Monday, March 4, 2013

Wait, what? Opera is dead?

Are those two soap opera
stars trying to kill me?

I’ve said it once and I’ll say it again: you can’t always believe what you read! 

Shaking my head after reading Chiara Bottici’s article from March 3, 2013 on the online version of Al Jazeera’s opinion page, I’ve come to the conclusion that either the author is drastically misinformed, or she has fallen victim to a horribly trained editor. I have every confidence she has no ill intentions.

“Check your sources,” my journalism teacher would’ve said!

If this article had been written by a junior staffer at my high school newspaper, for which I was the Features editor, I could’ve excused its lack of depth and deadline-on-a-school-night inaccuracy. But it was written by an assistant professor of philosophy and published on a reputable site. Somebody should’ve known better. 

In her article “The death of opera: a funeral eulogy” (as opposed to a birthday eulogy, a wedding eulogy or perhaps a bar mitzvah eulogy? ... Oh, dear. Where’s my red pen?), Ms. Bottici claims the assumedly dying art of opera has been replaced by the soap opera. 

The author leads people (who might not know better) to believe that Ernani is Verdi’s most successful opera. It may have been in its time, but it’s hardly well-known now - I’d bet most opera singers couldn’t even tell you its plot. And even people who’ve never been to an opera can whistle the refrain of the famous “Libiamo” chorus from La Traviata, the tenor aria from Rigoletto, or the trumpety triumph song from Aïda heard at soccer games across Europe. Although she goes into massive detail about Ernani, she fails to mention which soap operas succeeded in wiping out 400 years of operatic tradition.

Assuming she’s not talking about As the World Turns or Days of Our Lives, shows which have been around since the 50’s and 60’s and are therefore not newsworthy (again tipping my hat to or pointing my finger at the editorial department), let’s  surmise that she’s talking about more recent dramatic television series such as “Mad Men” or “Downton Abbey.”

Whereas Mad Men successfully explores American themes through plots comparable to the literary works of Saul Bellows or Dorothy Parker  (talk about “sophisticated intellectuals,” Ms. Bottici), what is Downton Abbey other than a thinly-plotted daily soap with exquisite sets, costumes and good actors? And just for good measure, they throw in the occasional historical reference like the First World War: Oh, Mr. Crawley was paralyzed in battle, but it’s more convenient for our plot if he can walk and make babies...It’s a mircale! Then, oops! He died, how sad, the end. (Sorry for the spoiler if you haven’t finished season three, yet).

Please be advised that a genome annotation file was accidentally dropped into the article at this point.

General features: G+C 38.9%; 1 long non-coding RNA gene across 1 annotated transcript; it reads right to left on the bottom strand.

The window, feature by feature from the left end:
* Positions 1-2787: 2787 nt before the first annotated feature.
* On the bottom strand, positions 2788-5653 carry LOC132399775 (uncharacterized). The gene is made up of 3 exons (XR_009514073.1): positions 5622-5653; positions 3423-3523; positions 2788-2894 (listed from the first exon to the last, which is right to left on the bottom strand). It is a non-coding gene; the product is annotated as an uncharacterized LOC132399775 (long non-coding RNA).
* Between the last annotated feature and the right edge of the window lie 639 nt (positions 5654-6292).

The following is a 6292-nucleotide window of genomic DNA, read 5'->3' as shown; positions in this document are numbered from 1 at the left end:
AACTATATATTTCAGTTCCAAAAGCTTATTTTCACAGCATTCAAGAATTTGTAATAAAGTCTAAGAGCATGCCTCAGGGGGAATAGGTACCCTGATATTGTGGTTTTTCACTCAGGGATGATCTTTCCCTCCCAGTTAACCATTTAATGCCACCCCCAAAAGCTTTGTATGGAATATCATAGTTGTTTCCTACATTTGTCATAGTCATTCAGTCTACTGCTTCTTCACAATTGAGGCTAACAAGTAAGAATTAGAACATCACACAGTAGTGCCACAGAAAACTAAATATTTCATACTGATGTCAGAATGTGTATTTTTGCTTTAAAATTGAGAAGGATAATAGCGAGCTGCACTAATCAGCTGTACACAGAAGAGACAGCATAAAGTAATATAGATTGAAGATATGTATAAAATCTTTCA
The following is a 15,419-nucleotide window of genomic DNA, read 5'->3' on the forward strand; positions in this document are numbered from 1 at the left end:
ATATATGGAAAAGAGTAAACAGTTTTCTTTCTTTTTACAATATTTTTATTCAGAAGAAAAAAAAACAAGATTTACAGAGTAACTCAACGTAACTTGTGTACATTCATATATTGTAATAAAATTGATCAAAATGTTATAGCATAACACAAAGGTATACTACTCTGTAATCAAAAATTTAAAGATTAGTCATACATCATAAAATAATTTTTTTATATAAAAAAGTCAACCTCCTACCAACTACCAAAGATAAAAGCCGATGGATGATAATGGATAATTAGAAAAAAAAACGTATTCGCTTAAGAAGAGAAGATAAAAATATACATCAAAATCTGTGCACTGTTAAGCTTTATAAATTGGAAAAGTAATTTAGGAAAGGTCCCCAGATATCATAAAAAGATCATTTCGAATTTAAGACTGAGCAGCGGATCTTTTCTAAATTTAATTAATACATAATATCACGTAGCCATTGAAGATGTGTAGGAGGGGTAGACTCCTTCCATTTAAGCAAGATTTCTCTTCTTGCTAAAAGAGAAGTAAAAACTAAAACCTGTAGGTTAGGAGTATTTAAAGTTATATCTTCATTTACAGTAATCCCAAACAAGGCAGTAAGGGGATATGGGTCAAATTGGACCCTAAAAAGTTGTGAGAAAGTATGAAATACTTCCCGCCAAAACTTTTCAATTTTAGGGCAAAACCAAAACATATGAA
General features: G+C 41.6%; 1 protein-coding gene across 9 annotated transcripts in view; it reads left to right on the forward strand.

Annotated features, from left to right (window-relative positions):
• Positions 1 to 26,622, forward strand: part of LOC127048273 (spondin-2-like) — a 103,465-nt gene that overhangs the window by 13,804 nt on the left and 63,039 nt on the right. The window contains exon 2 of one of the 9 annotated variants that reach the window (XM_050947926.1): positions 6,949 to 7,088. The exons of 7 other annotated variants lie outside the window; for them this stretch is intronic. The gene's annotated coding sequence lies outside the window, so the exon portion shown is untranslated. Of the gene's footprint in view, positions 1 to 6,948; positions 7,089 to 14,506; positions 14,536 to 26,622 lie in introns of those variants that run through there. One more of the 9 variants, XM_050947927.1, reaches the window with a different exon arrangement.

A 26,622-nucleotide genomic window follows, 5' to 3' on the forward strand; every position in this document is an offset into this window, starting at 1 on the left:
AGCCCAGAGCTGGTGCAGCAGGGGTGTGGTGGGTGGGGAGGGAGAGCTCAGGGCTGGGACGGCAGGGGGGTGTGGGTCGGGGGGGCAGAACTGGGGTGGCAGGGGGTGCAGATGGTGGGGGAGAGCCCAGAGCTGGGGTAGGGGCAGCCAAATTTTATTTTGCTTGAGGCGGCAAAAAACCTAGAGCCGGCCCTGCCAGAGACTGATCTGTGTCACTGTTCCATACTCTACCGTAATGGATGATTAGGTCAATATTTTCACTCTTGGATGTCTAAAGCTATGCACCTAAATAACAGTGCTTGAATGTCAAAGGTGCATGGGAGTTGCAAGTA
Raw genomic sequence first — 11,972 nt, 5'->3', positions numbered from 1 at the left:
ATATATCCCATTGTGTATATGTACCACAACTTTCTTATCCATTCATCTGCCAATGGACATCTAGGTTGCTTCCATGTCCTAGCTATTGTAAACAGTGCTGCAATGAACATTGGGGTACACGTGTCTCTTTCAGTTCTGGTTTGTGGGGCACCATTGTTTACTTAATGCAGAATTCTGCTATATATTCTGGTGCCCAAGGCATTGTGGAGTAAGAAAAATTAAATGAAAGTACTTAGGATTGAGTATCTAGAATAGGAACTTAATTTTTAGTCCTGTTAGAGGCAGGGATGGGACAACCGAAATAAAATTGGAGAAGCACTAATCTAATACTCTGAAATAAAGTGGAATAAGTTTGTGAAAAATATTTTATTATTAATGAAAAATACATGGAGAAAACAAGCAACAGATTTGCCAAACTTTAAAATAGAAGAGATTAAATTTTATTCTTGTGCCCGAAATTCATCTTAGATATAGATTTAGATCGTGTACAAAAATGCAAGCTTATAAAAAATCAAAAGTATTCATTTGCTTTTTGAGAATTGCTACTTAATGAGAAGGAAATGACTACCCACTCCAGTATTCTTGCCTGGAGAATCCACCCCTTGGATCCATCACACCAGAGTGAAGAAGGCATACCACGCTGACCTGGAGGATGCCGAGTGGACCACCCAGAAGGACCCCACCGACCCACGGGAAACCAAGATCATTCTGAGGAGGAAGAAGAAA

Ms. Bottici purports that soap operas have replaced opera because they’re alive and affordable. Granted, tickets to the opera can be expensive - the author cites decent seats as costing around $400. Later in the comment section to her article, however, she claims to go at least once a month. While I’m thankful to her for supporting my art form, I wish she would have spent part of her apparent fortune paying someone to put her thoughts into a more succinct article. I think she has sabotaged her own intentions, confusing us with stories of the actual Risorgimento rather than illustrate opera’s resurgence that is happening now.

For someone who supports opera, she’s not doing society any favors by resuscitating the stereotypes: opera is long, boring, expensive, elitist, incomprehensible, whatever. In New York City alone, where the author evidently lives, one needn’t pay $400 to go to a performance. There are standing room tickets for $20 - maybe not the best idea for a 5-hour Wagner opera, but there are shorter pieces. Tosca is only about two hours long, for example, and you get a break after just one hour. Many Hollywood blockbusters are clocking in around three hours these days. Incidentally, I sat through Django Unchained and Lincoln back-to-back (which would’ve cost me more than $20 in NYC) -- six hours, and you don’t hear me complaining. Many movie-goers have been subjected to Wagner without even realizing it. Quentin Tarantino is a huge fan, so it seems. There are free opera concerts in the park during summer months, bi-monthly Opera on Tap events in Brooklyn and around the country (yes, as in beer on tap. And opera. What’s not to like?).
Lastly, the fact that 3 million people across the globe gathered in movie theaters to watch last weekend’s simulcast of Wagner's Parsifal at the Metropolitan Opera for six hours (my ticket cost 29 Euros, by the way, and we had a better view and acoustic impression than even the most expensive seat in the Family Circle), is just further proof that opera is relevant, accessible, affordable and far from dying.